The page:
Fidelity, one of the largest US wealth managers, is shaking up its fees, and not just in small pockets of the business. The company is moving to a single unified fee schedule that works entirely by how much assets under management a client has with Fidelity. Existing clients will have their fees frozen so as to avoid paying more, but for many, services will cost less than before, while in certain areas they will cost more. Fidelity is also cutting the cost of its robo advisor to 0.35%.
FINSUM: This is happening across the industry, and this sort of move was led by Merrill in 2016. Nonetheless, it is a pretty significant change.
Well it didn’t look like it would be a great year for bonuses, but 2017 bonus data is just in and it was a good year for the industry. Bonuses were up a whopping 17% this year and nearly eclipsed their pre-Crisis levels for the first time. The big bonuses largely reflected the growth of the leveraged loan market, which boosted fees across the industry. The New York state comptroller makes a good point about the data, saying “The large increase in profitability over the past two years demonstrates that the industry can prosper with the regulations and consumer protections adopted after the financial crisis”.
FINSUM: With bonuses getting to near pre-Crisis levels, it seems to be another sign that things are getting toppy.
The big question mark for advisors is whether they will need to keep cutting their fees in an effort to make themselves competitive with robo advisors. Bolstering additional services is another way to defend fees, but getting credit for these is difficult. Therefore, advisors might want to adopt an approach Ron Carson, from the Carson Group, uses. That method is to send clients not only an investment performance report, but also a “relationship timeline”, which shows all the services you have provided them, such “as the sale of a business or the analysis of expected Social Security benefits”, but could also including helping find mortgages, assisting with travel etc.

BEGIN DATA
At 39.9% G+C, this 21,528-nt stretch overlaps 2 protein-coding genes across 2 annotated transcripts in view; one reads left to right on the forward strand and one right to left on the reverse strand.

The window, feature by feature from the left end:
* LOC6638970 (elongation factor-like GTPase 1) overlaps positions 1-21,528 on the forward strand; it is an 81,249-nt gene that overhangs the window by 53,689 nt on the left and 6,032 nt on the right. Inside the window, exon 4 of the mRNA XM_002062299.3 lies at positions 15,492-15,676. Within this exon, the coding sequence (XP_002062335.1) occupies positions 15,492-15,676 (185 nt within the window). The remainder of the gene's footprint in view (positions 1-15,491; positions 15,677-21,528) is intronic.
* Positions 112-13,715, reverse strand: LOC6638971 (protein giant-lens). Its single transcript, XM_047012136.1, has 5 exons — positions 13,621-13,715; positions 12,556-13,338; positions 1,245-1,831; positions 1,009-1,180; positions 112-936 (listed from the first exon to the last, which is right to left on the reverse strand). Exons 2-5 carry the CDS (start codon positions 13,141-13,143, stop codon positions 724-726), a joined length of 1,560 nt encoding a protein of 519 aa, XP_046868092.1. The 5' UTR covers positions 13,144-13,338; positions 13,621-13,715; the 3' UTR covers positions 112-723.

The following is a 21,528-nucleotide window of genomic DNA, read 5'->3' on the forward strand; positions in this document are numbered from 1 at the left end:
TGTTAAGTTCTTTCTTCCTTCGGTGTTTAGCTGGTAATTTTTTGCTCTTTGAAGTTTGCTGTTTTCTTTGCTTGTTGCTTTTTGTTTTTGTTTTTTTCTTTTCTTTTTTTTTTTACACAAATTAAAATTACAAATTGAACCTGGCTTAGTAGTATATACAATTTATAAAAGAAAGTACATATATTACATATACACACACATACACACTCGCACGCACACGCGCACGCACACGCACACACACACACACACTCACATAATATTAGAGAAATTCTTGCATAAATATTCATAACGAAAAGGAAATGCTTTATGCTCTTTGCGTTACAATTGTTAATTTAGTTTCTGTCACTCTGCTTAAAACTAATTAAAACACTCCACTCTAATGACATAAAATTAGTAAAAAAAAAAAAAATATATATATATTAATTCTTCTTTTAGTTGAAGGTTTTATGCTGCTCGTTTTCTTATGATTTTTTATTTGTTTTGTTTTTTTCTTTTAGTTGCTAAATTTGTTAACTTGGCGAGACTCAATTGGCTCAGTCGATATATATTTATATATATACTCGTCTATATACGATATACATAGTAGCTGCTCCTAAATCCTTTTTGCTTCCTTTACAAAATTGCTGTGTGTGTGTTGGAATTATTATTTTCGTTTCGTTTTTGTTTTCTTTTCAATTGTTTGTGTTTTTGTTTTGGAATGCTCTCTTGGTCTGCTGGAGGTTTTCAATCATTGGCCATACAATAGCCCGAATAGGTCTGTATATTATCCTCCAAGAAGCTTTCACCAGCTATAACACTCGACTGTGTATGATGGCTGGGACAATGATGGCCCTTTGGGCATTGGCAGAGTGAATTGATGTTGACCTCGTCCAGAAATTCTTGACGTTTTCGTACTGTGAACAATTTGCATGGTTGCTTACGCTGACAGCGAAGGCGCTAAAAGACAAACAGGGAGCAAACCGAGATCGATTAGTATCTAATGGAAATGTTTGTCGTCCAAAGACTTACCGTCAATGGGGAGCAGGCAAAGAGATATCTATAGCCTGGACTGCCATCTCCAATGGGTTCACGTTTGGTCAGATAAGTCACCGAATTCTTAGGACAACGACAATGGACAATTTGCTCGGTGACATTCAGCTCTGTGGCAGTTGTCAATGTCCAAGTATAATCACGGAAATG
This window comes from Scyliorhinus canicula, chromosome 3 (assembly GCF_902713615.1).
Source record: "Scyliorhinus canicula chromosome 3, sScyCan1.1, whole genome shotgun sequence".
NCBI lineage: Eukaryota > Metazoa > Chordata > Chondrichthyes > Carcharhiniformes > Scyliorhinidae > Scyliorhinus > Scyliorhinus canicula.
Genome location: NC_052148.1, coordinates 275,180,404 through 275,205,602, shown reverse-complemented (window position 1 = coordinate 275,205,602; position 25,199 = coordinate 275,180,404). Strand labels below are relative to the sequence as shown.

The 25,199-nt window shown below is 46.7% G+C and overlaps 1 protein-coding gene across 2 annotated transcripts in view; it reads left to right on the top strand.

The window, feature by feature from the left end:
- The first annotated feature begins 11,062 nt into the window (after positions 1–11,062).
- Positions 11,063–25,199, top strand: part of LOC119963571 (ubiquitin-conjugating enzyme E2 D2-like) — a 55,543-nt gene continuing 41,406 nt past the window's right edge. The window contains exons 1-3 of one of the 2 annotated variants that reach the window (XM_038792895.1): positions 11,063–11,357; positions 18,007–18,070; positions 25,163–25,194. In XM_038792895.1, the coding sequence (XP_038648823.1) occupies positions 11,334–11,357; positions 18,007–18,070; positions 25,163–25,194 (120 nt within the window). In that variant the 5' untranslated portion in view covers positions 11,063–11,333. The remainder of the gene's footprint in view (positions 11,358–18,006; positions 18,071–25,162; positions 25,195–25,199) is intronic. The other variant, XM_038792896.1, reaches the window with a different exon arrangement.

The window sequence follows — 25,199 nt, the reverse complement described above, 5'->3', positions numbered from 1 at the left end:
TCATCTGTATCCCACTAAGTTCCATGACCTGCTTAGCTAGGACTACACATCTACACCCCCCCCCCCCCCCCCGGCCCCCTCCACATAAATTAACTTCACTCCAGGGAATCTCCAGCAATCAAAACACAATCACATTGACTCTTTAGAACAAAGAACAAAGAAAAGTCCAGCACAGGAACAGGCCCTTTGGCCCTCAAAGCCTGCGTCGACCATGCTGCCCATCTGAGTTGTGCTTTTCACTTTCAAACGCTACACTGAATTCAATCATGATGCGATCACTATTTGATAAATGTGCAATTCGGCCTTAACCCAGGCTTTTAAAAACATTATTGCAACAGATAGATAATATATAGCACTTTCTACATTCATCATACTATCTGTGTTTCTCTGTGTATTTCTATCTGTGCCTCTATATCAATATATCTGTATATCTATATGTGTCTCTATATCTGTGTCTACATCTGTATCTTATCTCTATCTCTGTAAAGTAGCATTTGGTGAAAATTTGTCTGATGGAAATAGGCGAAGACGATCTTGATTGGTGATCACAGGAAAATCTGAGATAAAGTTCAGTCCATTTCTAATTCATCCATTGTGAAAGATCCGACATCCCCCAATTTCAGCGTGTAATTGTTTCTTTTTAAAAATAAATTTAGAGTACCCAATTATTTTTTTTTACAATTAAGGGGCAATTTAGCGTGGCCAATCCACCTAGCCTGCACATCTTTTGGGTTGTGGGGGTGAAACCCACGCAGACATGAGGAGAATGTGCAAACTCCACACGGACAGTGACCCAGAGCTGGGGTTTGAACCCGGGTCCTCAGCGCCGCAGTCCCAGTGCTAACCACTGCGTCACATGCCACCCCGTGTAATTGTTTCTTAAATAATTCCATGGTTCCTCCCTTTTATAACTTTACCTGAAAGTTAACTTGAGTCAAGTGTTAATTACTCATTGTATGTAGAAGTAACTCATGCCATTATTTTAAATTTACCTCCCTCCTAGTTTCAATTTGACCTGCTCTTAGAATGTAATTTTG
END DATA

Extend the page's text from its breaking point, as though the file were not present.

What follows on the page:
FINSUM: People are always very price-oriented and it becomes very easy for clients to forget just how much an advisor does. This seems like a good way to highlight it.
In what looks like a continuation of the recent meltdown of the Wells Fargo brand, a new scandal has come to light. The company is having several senior executives resign as a new Justice Department investigation is underway into bad practices in its wealth management unit. The accusations surround overcharging customers and inappropriate advice to wealth management clients.
FINSUM: Who knows how big this one might blow up? The scandal in its core banking business had not really affected the wealth management unit so far, but that may change.
Despite the rise of ETFs over the last few years and the weak performance of hedge funds, on average, one of the astounding things in asset management has been the staying power of the latter. Hedge funds long had a “2% and 20%” fee structure as standard, and while most discount a bit from there nowadays, fees are still very high—hundreds of times low-priced ETFs and mutual funds. Bloomberg explains that a big part of that fee goes into paying the brokers that recommend the funds. The payments go by all sorts of names, such as placement fees, payment for shelf space, and retrocessions, but the fact is they boost costs to investors.
FINSUM: Bloomberg tries to make this look dirty, but the reality is that referral fees are standard in many industries. The big question in this area is where this type of arrangement falls when the SEC debuts its new fiduciary rule?